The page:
Year Released: 1960
Directed by: Daniel Mann
Starring: Elizabeth Taylor, Laurence Harvey, Eddie Fisher
(Not Rated, 109 min.)
"All that glitters is not gold." William Shakespeare
Never has sipping a morning scotch in a slip and pair of gold heels looked more alluring. Elevating what is essentially a soap opera melodrama, Elizabeth Taylor uses her on screen presence and glamour to seduce us as well as a considerable portion of Upper Manhattan in one of her two Oscar winning performances.
Then why is the film so disappointing? Some say the Oscar win was really a sympathy vote for Taylor, who had just recovered from a near-fatal bout with pneumonia and an emergency tracheotomy that saved her life. Reportedly, even Taylor hated the film, only agreeing to do it so she could be released from her MGM contract that had 3 more years to run so she could film Cleopatra for a cool million dollars. Reportedly, when Taylor first saw the completed film in a screening room, “she threw a high heel at the screen, fled to the bathroom, and promptly threw up.”
Part of the problem with the film is that we really never learn to like either of the two leads, Elizabeth Taylor as Gloria Wandrous, a New York model of easy virtue, and the cheating husband (Laurence Harvey) she falls for. Although each of them is so mired in self-loathing that we don’t quite feel the need to join in the hate fest.
Weston Liggett (Laurence Harvey) has married into money and a cushy job at the chemical factory owned by his wife’s family, and he can never forgive himself for accepting life in this gilded cage. But there’s always a good scotch and a willing lady to take his mind off things.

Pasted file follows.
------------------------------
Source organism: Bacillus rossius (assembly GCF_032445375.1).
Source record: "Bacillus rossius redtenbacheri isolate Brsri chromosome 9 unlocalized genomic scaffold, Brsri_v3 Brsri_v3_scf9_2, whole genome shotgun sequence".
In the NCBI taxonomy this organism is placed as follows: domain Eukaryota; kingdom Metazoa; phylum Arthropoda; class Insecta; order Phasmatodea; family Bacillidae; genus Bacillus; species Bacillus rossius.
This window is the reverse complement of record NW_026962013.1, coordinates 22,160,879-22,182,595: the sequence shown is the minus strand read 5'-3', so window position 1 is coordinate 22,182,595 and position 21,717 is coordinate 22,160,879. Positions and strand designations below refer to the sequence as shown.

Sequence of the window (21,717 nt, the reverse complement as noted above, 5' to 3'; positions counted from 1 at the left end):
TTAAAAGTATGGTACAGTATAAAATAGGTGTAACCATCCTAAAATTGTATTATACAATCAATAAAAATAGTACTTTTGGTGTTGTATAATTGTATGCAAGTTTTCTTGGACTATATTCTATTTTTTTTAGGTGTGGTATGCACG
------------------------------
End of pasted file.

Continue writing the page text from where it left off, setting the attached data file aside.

Gloria lives a similar life, modeling expensive clothes at the best bars in town and overall living large. Or as one of her many admirers says, “She’s like catnip to every cat in town.”
Is it any wonder that the romance between these two would be not run smoothly? But one at least expects something above junior high petulance and pout. Harvey, generally a good actor, is frightfully uneven in his performance here, going from lovesick to sullen and threatening in the bat of an eye. It doesn’t help that he has some ridiculous lines to mouth as well, such as the one he gives to Wanda’s answering service, the infamous Butterfield 8 exchange of the title: “This is the most important phone call of my life,” he gasps. One almost hopes Lily “One RingyDingy” Tomlin, the telephone operator of Rowan and Martin television fame, is on the other end to snort at such theatrics.
Taylor, who one critic aptly captured as “simultaneously overblown and utterly sincere,” vamps her way across the screen with the same careless disregard with which she lived her life. In fact, it is no coincidence that the film and its stars bear an uncanny resemblance to Liz’s tumultuous off screen life. In fact, the producers counted on the fact to bring in fans. Eddie Fisher, who had just left America’s sweetheart Debbie Reynolds and kids for the sultry Taylor, plays a childhood friend, Steve Carpenter, now a struggling composer living in Greenwich Village. Theirs is a platonic friendship, although his longtime girlfriend Norma (Susan Oliver), who looks more than a little like Debbie Reynolds, is not convinced. And the scenes where Gloria playfully nibbles at his neck and covers him with playful kisses remind one of a cat playing with a mouse.